By Casby Bias
If you’ve lived on Earth for even a small period of time, you should know that there is a big drive toward multimedia, especially videos. Unlike newspapers or magazine articles, the clips provide a format where you don’t have to think too hard to come up with engaging characters and visual imagery: they’re right there in front of you. And The Plain-Dealer definitely served up its own combinations. But if the event wasn’t happening in Cleveland, the audiovisuals came from other website sources.
I’d say thumbs up to the online newspaper for the films in general. From what I’ve noticed, editors placed breaking news coverage stories usually on the front page in the right-side column with the title of “Featured Multimedia.” You’d find pictures as well, but the video was where everything was at. Take for example one article I read about the recent Virginia Rape Case of a 16-year-old girl. The writers did not supply a lot of content, but, then again, they didn’t need to. The videos from an attributed site said everything. I compliment the site for putting the clips up with HD features. You could see the passion of apologizes, the emotion and breaking down of the individuals in court. Whoever made the videos tried to get as close and all up in the victims’ faces as they could. I just wish that TPD uploaded its own videos, but I’m glad the staff took the time to find qualitative clips.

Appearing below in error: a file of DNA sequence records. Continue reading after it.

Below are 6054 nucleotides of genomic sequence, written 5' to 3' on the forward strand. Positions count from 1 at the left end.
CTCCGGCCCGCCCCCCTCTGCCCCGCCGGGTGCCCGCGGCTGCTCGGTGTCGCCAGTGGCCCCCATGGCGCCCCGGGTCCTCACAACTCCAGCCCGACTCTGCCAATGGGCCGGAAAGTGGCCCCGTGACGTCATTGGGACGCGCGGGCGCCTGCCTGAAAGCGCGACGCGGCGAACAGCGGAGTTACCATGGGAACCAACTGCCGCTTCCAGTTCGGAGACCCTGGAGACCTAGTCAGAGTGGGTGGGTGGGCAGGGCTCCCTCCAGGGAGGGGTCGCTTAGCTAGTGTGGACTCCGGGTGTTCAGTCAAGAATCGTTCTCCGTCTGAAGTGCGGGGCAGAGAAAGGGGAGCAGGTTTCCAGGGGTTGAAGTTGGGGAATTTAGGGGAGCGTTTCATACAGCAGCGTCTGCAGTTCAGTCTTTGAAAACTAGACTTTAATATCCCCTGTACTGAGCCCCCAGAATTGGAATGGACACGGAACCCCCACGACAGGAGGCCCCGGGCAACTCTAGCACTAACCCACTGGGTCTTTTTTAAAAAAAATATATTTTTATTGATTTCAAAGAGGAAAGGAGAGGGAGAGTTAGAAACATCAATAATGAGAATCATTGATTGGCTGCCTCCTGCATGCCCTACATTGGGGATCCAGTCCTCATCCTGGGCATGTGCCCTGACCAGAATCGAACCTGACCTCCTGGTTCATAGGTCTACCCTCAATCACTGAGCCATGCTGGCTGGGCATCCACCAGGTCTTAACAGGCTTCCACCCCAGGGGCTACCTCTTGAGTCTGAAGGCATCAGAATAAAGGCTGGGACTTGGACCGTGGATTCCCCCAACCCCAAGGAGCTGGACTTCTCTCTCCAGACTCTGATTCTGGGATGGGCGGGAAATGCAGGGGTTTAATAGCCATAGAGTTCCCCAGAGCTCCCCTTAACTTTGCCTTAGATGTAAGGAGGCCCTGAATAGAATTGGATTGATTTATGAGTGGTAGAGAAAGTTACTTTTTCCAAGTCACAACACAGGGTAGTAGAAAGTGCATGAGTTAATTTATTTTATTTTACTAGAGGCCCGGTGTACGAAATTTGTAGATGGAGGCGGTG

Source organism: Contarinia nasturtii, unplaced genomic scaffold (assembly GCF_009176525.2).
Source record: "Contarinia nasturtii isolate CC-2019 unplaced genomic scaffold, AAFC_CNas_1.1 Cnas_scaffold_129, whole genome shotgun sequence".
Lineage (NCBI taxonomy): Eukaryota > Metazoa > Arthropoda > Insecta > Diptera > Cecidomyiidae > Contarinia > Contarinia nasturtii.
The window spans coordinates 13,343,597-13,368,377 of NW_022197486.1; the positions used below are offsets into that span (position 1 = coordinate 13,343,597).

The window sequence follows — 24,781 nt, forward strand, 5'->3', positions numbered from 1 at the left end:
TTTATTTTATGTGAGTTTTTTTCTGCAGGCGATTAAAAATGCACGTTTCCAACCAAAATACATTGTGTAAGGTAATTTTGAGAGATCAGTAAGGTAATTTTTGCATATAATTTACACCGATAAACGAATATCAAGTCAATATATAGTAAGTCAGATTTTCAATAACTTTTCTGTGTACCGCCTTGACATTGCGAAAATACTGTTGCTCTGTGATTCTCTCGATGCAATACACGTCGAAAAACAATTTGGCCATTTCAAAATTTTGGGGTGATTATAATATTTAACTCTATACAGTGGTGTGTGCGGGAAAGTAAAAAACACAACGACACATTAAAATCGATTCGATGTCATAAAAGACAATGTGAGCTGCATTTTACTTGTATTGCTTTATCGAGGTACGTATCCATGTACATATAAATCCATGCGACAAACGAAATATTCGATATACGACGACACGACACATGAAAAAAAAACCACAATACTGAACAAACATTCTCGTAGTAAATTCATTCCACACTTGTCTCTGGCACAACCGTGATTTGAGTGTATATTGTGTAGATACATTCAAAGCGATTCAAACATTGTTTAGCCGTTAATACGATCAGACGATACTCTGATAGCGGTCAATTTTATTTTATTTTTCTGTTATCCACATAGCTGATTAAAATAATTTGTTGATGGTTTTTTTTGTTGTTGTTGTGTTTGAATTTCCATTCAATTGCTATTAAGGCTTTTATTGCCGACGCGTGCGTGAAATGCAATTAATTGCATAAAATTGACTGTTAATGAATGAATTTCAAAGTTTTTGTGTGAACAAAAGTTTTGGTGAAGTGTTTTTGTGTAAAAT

But Cleveland impressed me with its sports page. It was a video gallery, to put it in a few words. Game fanatics don’t have to worry about missing out on any action if they miss a game or speech from athletes or coaches. They could just check out the following link. I’m not really a fan of the hobby. But I gaped at the way Cleveland.com formatted its content. It looked like the site used Final Cut Pro. Names flashed on the left-side corner for a reasonable amount of time. Visual reporters kept it classy by including few amounts of people on the screens at a time. And either the staff committed copyright infringement and placed their own "Cleveland.com" logo on each of the videos, or the site increased in value for its own state's video footage.
I compared the website to Black Enterprise Magazine, one that I usually go to for business-related news. All I can say as a response is a good job. The second online web source may have consisted of fancier graphics, but the first included the basics. The essentials included being able to stop or play the video whenever you wanted to, who the speaker was (at all times), titles that you could see, and the ability to continue on without stopping in its tracks and buffering every ten seconds. I find this beneficial for people who may not be able to hear videos at that moment and are in a rush. Excellent job, Cleveland: but try to get out within the world more for personal videos of events that are outside of your state.